PC sound cards form a readily available Signal Generator for testing electronic circuits. The utility of these signal generators is limited because the outputs are AC coupled and limited to ±2V.
Taking advantage of the two channels provided by the sound card this Instructable shows a scheme which uses one channel to output the Sin/Square/Triangle waveform with a fixed gain, while setting up a 441 Hz PWM square wave on the second channel. This PWM waveform is converted to ±8V averaged and summed with the first channel to provide a DC offset controllable by the duty-cycle setting.
This PC sound-card interface implements a Signal-Generator with Sin/Square/Triangle output frequency variable from 50Hz to 10kHz, an amplitude variable from 0 to 5V and a variable DC offset of +/- 4V.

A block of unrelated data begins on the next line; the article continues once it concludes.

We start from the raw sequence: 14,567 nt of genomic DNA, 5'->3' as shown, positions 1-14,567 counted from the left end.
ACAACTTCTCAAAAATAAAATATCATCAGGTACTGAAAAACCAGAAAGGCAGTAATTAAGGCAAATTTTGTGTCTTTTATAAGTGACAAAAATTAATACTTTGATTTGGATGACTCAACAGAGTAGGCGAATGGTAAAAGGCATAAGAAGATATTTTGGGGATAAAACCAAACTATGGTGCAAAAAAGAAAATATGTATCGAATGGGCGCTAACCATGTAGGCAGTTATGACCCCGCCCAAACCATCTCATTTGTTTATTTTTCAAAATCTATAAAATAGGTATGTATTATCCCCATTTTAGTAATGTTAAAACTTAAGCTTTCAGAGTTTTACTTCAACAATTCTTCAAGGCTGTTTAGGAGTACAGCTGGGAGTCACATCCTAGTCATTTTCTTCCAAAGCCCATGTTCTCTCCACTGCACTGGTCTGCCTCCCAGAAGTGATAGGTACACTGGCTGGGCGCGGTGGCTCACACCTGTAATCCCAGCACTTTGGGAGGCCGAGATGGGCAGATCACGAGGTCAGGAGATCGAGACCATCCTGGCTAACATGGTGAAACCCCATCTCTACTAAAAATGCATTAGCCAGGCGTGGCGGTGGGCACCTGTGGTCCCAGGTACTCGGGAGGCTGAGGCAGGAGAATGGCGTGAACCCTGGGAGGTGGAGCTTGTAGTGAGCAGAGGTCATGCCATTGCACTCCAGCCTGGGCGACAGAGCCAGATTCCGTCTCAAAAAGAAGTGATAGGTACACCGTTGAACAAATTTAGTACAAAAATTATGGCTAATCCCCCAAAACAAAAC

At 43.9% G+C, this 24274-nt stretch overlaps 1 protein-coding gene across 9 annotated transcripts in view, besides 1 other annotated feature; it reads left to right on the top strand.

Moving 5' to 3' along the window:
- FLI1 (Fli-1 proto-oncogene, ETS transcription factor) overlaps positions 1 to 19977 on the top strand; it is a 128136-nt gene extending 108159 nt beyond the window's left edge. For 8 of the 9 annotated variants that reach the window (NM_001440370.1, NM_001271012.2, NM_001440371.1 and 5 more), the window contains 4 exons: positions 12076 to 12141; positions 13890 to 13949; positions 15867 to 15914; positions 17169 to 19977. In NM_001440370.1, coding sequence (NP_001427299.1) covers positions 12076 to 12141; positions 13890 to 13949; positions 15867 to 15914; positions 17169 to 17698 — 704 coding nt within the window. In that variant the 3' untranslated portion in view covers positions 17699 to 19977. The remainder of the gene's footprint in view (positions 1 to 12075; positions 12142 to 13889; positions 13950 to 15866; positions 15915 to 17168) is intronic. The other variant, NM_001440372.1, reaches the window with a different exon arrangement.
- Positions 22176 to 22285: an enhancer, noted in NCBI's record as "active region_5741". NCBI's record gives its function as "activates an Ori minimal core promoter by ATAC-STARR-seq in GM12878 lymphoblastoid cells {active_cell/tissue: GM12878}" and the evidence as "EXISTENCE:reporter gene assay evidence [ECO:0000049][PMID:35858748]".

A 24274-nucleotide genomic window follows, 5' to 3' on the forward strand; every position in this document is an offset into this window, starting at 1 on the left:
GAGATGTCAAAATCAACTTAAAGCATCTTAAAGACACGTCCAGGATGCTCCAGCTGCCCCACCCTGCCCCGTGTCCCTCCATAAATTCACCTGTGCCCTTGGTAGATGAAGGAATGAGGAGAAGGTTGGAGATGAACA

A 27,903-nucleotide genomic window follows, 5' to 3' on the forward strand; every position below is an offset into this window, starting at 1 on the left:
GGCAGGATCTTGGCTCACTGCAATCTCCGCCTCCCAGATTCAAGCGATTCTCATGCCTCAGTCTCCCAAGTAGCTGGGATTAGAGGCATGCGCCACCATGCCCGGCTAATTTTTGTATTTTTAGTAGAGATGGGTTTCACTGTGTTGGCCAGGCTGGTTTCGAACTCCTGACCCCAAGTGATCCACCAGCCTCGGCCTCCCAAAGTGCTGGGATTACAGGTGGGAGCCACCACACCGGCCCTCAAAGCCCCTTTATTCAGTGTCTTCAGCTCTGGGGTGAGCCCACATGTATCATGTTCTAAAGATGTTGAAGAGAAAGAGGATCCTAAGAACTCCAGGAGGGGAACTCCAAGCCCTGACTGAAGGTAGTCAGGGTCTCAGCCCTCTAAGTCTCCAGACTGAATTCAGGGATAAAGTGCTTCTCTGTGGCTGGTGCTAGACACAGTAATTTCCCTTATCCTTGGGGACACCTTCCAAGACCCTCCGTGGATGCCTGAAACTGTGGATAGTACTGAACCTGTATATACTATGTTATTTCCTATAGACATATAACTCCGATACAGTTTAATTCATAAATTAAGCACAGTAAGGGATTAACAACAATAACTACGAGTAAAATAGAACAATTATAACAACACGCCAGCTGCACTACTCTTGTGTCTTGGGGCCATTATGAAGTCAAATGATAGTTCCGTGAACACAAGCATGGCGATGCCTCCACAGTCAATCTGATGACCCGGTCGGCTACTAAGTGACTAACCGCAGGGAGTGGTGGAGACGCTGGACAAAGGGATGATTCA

As a bonus the MAX232 , SMD/DIP, provides a 40kHz / 100kHz signal which can be used for step-response testing of analog circuits.
How I went about it:
1. Scribbled the Idea on to a piece of paper.
2. Selected the devices required and drew the prototype circuit.
3. Bread-Boarded the circuit and developed the PC GUI software.
4. Decided to do a professional job.
5. Obtained free samples from Texas Instruments. ( This is a great facility provided by TI)
6. Drew the Schematic and Designed the PCB using Eagle 5.10.0
7. Fabricated the double-sided SMD PCB using the toner-transfer method. ( It is possible to handle these fine pitch devices)
8. Populated the PCB and checked out the functioning.
9. Made minor changes in the GUI software to handle Channel-Interchange and Offset-Invert.
10. Put the circuit into a small-matchbox enclosure.
11. Wrote up the documentation for this system.
12. Archived all technical data in a .rar file